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Purdue University

Purdue University, located in West Lafayette, Indiana, is the flagship university of the six-campus Purdue University system. Purdue was founded on May 6, 1869, as a land-grant university when the Indiana General Assembly, taking advantage of the Morrill Act, accepted a donation of land and money from Lafayette businessman John Purdue to establish a college of science, technology, and agriculture in his name. The first classes were held on September 16, 1874, with six instructors and 39 students.
 
The university was founded with the gift of $150,000 from John Purdue, a Lafayette business leader and philanthropist, along with $50,000 from Tippecanoe County, and 150 acres (0.6 km²) of land from Lafayette residents in support of the project. In 1869, it was decided that the new school would be built near the city of Lafayette and established as Purdue University, in the name of the institution’s principal benefactor.

Location

Address
610 Purdue Mall
City
West Lafayette
State
IN
Zip/Post Code
47907-2070

Stats

Total Undergrad enrollment
29440
Total Graduate enrollment
9109
In State Tuition Fees
9208
Out State Tuition Fees
28010
ACT Score
27
SAT Score
1773
Grade Point Average(GPA)
3.7
Male Female Ratio
57:43
Acceptance Rate
59%
Student Faculty Ratio
13:01

Additional Information

College Type
Public
Religious Affiliation
N/A
Campus Housing
Yes
Mascot
Boilermaker Special Purdue Pete
Colors
Old Gold and Black
Conference
Big Ten

College History

History

In 1865, the Indiana General Assembly voted to take advantage of the Morrill Land-Grant Colleges Act of 1862, and began plans to establish an institution with a focus on agriculture and engineering. Communities throughout the state offered their facilities and money to bid for the location of the new college. Popular proposals included the addition of an agriculture department at Indiana University or at what is now Butler University. By 1869, Tippecanoe County's offer included $150,000 from Lafayette business leader and philanthropist John Purdue, $50,000 from the county, and 100 acres (40 ha) of land from local residents. On May 6, 1869, the General Assembly established the institution in Tippecanoe County as Purdue University, in the name of the principal benefactor.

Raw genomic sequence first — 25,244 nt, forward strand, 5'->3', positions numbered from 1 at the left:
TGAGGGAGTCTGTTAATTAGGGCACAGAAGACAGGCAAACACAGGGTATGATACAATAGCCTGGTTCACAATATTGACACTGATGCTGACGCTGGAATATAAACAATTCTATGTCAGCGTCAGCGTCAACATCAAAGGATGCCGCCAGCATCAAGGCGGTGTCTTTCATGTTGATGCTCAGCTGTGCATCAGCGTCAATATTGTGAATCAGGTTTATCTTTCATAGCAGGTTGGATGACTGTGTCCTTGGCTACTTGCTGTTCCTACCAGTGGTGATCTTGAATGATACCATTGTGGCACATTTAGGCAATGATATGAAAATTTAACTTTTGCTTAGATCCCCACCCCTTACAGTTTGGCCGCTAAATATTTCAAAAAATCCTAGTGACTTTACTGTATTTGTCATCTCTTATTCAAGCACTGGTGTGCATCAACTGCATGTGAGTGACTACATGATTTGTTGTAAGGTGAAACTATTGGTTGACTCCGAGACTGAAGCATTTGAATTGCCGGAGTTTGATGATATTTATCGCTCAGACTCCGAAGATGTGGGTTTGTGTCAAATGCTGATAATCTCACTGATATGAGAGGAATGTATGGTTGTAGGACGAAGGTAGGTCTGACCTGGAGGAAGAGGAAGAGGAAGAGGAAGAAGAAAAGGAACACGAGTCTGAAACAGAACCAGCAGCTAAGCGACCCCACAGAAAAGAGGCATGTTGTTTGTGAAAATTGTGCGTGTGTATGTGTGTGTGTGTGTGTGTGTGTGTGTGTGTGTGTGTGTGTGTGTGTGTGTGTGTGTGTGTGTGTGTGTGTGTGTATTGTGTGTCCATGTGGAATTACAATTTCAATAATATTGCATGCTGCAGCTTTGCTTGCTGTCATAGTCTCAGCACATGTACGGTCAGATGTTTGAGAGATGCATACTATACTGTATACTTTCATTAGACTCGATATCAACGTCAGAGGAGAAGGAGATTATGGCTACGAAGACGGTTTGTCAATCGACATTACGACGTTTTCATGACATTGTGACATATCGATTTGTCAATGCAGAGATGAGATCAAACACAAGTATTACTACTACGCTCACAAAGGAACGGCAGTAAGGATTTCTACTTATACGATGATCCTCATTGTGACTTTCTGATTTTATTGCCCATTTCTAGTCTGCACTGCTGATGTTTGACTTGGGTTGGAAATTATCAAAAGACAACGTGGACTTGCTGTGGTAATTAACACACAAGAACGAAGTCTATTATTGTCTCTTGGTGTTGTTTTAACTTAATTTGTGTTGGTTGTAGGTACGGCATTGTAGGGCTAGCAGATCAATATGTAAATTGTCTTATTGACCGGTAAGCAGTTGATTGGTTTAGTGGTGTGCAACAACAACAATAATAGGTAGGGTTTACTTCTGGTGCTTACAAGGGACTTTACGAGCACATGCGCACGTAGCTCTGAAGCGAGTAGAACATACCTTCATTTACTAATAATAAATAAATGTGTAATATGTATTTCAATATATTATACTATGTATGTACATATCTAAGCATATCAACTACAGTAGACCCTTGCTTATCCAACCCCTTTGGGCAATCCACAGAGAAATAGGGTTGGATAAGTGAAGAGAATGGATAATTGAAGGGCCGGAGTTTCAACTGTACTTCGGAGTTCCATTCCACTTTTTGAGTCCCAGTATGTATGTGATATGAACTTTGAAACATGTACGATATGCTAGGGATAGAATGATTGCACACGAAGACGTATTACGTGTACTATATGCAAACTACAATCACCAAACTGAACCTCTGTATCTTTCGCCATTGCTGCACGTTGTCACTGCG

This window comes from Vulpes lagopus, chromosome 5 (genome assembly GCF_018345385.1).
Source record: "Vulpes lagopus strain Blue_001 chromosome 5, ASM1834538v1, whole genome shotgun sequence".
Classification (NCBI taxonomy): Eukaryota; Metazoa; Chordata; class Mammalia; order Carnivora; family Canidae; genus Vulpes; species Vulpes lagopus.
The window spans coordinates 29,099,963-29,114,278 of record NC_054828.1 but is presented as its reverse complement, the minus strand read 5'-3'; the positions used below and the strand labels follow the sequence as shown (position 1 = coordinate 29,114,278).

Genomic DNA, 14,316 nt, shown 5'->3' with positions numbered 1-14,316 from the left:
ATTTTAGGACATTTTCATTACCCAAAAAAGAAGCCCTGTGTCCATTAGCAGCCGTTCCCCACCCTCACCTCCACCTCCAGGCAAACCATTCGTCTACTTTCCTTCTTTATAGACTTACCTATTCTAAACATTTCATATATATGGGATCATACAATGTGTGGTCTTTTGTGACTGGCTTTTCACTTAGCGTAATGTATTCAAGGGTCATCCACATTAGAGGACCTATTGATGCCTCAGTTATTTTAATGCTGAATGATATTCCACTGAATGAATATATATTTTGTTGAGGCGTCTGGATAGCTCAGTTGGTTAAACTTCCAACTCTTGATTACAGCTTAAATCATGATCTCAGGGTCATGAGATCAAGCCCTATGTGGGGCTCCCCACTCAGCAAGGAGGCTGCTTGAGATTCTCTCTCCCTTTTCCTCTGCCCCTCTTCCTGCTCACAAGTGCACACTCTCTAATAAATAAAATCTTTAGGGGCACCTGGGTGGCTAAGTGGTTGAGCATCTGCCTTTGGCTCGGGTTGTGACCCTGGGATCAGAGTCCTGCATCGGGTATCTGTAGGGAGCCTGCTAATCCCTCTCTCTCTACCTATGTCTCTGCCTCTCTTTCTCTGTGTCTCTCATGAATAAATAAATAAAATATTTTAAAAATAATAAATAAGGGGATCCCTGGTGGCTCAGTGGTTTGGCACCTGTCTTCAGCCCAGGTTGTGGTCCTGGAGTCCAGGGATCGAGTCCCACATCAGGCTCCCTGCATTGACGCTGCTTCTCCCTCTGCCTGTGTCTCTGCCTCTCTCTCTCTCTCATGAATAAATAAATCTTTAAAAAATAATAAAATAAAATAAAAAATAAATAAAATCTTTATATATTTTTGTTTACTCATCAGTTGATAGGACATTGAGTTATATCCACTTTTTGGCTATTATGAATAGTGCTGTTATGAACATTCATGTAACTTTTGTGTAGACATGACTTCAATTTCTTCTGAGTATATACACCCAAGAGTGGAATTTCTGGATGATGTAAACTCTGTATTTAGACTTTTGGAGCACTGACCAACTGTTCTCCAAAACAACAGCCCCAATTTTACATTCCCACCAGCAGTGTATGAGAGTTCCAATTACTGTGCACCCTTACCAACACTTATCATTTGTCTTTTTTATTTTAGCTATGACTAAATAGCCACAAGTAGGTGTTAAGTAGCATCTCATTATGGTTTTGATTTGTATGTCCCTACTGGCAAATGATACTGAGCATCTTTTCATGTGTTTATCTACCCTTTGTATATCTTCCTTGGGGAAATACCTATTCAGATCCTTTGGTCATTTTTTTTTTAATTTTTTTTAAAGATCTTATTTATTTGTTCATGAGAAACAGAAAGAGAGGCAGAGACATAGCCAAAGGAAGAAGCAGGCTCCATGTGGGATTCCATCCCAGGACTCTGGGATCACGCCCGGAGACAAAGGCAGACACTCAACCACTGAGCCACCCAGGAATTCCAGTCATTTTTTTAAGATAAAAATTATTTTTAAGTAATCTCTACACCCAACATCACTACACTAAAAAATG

Classes began at Purdue on September 16, 1874, with six instructors and 39 students. Professor John S. Hougham was Purdue's first faculty member and served as acting president between the administrations of presidents Shortridge and White. A campus of five buildings was completed by the end of 1874.

Purdue issued its first degree, a Bachelor of Science in chemistry, in 1875 and admitted its first female students that fall. Emerson E. White, the university's president from 1876 to 1883, followed a strict interpretation of the Morrill Act. Rather than emulate the classical universities, White believed that Purdue should be an "industrial college" and devote its resources toward providing a liberal (or broad) education with an emphasis on science, technology, and agriculture.

He intended not only to prepare students for industrial work, but also to prepare them to be good citizens and family members. Part of Whites plan to distinguish Purdue from classical universities included a controversial attempt to ban fraternities. This ban was ultimately overturned by the Indiana Supreme Court and led to Whites resignation. 

College Specialty

Specialty

The Office of the Registrar's mission is to make available continuously improving services through a dedicated and skillful staff and improved, efficient processes that ensure the integrity, confidentiality, and security of all education records as they are defined under the Family Educational Rights and Privacy Act (FERPA).

We provide accurate, timely and cost-effective services related to the development and dissemination of course-related information, enrollment, registration, grade reporting, and graduation of all current Purdue students and the creation, maintenance, and dissemination of academic certification for past and current students. 

Alumni

Alumni

Purdue alumni have achieved recognition in a range of areas, particularly in science and engineering industry. The university's alumni pool collectively holds over 15,000 United States patents. Purdue has produced 23 astronauts, including Gus Grissom, the first vertically launched person to return to space, Neil Armstrong, the first to walk on the moon, and Eugene Cernan, the most recent astronaut to do so. Over one third of all of NASA's manned space missions have had at least one Purdue graduate as a crew member. 

Alumni Association:www.purduealumni.org/

Campus

Campus

Purdue's campus is situated just outside the city limits of West Lafayette, near the western bank of the Wabash River, across which sits the larger city of Lafayette. State Street, which is concurrent with State Road 26, divides the northern and southern portions of campus. Academic buildings are mostly concentrated on the eastern and southern parts of campus, with residence halls to the west, and athletic facilities to the north. The Greater Lafayette Public Transportation Corporation (CityBus) operates eight campus loop bus routes on which students, faculty, and staff can ride free of charge.

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